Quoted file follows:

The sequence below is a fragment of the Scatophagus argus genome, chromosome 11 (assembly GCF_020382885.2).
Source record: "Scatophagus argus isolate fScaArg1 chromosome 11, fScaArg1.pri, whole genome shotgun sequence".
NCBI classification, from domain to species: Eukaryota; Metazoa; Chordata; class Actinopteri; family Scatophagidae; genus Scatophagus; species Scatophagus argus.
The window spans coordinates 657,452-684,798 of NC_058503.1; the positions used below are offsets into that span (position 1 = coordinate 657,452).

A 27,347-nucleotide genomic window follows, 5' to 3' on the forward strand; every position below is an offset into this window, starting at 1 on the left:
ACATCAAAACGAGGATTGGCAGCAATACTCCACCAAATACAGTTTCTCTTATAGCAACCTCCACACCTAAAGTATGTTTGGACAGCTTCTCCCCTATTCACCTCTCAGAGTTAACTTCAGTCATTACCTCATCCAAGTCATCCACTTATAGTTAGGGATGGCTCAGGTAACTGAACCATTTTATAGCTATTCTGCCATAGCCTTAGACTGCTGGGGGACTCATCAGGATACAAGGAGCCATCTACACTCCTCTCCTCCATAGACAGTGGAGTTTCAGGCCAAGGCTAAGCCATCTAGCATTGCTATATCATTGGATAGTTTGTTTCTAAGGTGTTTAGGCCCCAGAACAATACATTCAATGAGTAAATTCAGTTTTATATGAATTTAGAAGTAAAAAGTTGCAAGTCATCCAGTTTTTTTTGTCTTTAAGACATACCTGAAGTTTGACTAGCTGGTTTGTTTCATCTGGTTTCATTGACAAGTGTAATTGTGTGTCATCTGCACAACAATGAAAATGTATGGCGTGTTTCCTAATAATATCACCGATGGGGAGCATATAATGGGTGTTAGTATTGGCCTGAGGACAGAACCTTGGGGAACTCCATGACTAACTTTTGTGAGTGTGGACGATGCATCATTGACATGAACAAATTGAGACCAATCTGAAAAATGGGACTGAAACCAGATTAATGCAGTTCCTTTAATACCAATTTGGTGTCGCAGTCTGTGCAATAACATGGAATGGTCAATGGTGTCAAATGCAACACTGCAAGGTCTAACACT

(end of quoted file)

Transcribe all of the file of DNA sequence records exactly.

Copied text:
The sequence below is a fragment of the Scatophagus argus genome, chromosome 11 (assembly GCF_020382885.2).
Source record: "Scatophagus argus isolate fScaArg1 chromosome 11, fScaArg1.pri, whole genome shotgun sequence".
NCBI classification, from domain to species: Eukaryota; Metazoa; Chordata; class Actinopteri; family Scatophagidae; genus Scatophagus; species Scatophagus argus.
The window spans coordinates 657,452-684,798 of NC_058503.1; the positions used below are offsets into that span (position 1 = coordinate 657,452).

A 27,347-nucleotide genomic window follows, 5' to 3' on the forward strand; every position below is an offset into this window, starting at 1 on the left:
ACATCAAAACGAGGATTGGCAGCAATACTCCACCAAATACAGTTTCTCTTATAGCAACCTCCACACCTAAAGTATGTTTGGACAGCTTCTCCCCTATTCACCTCTCAGAGTTAACTTCAGTCATTACCTCATCCAAGTCATCCACTTATAGTTAGGGATGGCTCAGGTAACTGAACCATTTTATAGCTATTCTGCCATAGCCTTAGACTGCTGGGGGACTCATCAGGATACAAGGAGCCATCTACACTCCTCTCCTCCATAGACAGTGGAGTTTCAGGCCAAGGCTAAGCCATCTAGCATTGCTATATCATTGGATAGTTTGTTTCTAAGGTGTTTAGGCCCCAGAACAATACATTCAATGAGTAAATTCAGTTTTATATGAATTTAGAAGTAAAAAGTTGCAAGTCATCCAGTTTTTTTTGTCTTTAAGACATACCTGAAGTTTGACTAGCTGGTTTGTTTCATCTGGTTTCATTGACAAGTGTAATTGTGTGTCATCTGCACAACAATGAAAATGTATGGCGTGTTTCCTAATAATATCACCGATGGGGAGCATATAATGGGTGTTAGTATTGGCCTGAGGACAGAACCTTGGGGAACTCCATGACTAACTTTTGTGAGTGTGGACGATGCATCATTGACATGAACAAATTGAGACCAATCTGAAAAATGGGACTGAAACCAGATTAATGCAGTTCCTTTAATACCAATTTGGTGTCGCAGTCTGTGCAATAACATGGAATGGTCAATGGTGTCAAATGCAACACTGCAAGGTCTAACACT